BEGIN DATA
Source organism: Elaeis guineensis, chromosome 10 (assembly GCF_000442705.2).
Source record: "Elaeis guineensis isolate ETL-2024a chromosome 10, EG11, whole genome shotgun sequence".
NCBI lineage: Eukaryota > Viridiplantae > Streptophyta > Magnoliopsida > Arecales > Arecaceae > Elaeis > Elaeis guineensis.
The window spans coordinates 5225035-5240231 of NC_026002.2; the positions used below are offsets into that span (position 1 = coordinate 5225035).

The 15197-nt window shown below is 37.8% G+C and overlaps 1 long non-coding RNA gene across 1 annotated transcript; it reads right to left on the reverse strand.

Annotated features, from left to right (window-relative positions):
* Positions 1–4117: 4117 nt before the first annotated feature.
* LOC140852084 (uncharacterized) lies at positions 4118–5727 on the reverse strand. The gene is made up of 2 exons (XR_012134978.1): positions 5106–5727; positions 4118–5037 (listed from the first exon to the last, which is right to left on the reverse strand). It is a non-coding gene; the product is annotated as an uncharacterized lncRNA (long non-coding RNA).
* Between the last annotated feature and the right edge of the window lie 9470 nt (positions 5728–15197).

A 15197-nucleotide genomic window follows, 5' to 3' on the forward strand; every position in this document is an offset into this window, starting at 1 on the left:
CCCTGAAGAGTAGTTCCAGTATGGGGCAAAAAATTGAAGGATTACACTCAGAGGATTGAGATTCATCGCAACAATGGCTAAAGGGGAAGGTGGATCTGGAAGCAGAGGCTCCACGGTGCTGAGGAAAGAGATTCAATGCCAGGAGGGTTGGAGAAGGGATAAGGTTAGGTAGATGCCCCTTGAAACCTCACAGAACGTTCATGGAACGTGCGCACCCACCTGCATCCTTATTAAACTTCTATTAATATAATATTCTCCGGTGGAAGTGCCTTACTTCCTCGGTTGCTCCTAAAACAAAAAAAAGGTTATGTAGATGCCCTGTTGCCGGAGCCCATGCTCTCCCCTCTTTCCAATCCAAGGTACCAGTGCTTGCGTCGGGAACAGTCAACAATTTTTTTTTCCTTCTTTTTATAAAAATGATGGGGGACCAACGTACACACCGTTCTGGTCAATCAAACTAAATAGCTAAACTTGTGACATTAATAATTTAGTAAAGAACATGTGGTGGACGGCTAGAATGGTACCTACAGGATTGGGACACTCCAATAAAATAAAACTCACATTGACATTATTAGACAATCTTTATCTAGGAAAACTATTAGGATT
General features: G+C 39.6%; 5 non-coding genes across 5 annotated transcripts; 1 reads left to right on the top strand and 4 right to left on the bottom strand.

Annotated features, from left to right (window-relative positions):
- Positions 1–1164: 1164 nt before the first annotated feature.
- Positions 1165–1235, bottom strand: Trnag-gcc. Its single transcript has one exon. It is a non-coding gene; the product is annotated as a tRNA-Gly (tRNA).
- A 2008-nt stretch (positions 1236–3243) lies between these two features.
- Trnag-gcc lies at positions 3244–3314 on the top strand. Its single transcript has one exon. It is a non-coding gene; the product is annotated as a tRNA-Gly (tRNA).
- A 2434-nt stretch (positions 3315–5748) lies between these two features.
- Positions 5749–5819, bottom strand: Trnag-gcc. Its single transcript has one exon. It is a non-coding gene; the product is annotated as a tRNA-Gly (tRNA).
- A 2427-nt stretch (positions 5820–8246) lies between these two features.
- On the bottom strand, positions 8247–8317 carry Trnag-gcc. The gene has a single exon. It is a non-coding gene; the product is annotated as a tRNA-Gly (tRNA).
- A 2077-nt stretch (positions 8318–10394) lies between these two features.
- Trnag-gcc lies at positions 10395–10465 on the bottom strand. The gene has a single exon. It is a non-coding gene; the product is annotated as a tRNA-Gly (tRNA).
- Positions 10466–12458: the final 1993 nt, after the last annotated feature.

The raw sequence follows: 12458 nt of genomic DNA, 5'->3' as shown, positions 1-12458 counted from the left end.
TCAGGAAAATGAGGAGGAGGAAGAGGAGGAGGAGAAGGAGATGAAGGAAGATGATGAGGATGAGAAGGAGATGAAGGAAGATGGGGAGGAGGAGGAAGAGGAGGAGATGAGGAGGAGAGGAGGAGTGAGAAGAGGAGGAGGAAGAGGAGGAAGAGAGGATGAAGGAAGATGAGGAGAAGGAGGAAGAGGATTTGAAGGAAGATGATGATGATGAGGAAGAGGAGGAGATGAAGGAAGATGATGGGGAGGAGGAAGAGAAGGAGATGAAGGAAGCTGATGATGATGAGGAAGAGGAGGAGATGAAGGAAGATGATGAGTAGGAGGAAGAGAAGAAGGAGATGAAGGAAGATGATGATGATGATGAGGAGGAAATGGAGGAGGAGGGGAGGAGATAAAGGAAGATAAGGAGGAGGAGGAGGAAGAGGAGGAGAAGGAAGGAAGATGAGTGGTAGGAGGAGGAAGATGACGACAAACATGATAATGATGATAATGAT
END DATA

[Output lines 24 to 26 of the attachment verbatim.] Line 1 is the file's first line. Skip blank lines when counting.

- Positions 10466–12458: the final 1993 nt, after the last annotated feature.

The raw sequence follows: 12458 nt of genomic DNA, 5'->3' as shown, positions 1-12458 counted from the left end.
TCAGGAAAATGAGGAGGAGGAAGAGGAGGAGGAGAAGGAGATGAAGGAAGATGATGAGGATGAGAAGGAGATGAAGGAAGATGGGGAGGAGGAGGAAGAGGAGGAGATGAGGAGGAGAGGAGGAGTGAGAAGAGGAGGAGGAAGAGGAGGAAGAGAGGATGAAGGAAGATGAGGAGAAGGAGGAAGAGGATTTGAAGGAAGATGATGATGATGAGGAAGAGGAGGAGATGAAGGAAGATGATGGGGAGGAGGAAGAGAAGGAGATGAAGGAAGCTGATGATGATGAGGAAGAGGAGGAGATGAAGGAAGATGATGAGTAGGAGGAAGAGAAGAAGGAGATGAAGGAAGATGATGATGATGATGAGGAGGAAATGGAGGAGGAGGGGAGGAGATAAAGGAAGATAAGGAGGAGGAGGAGGAAGAGGAGGAGAAGGAAGGAAGATGAGTGGTAGGAGGAGGAAGATGACGACAAACATGATAATGATGATAATGAT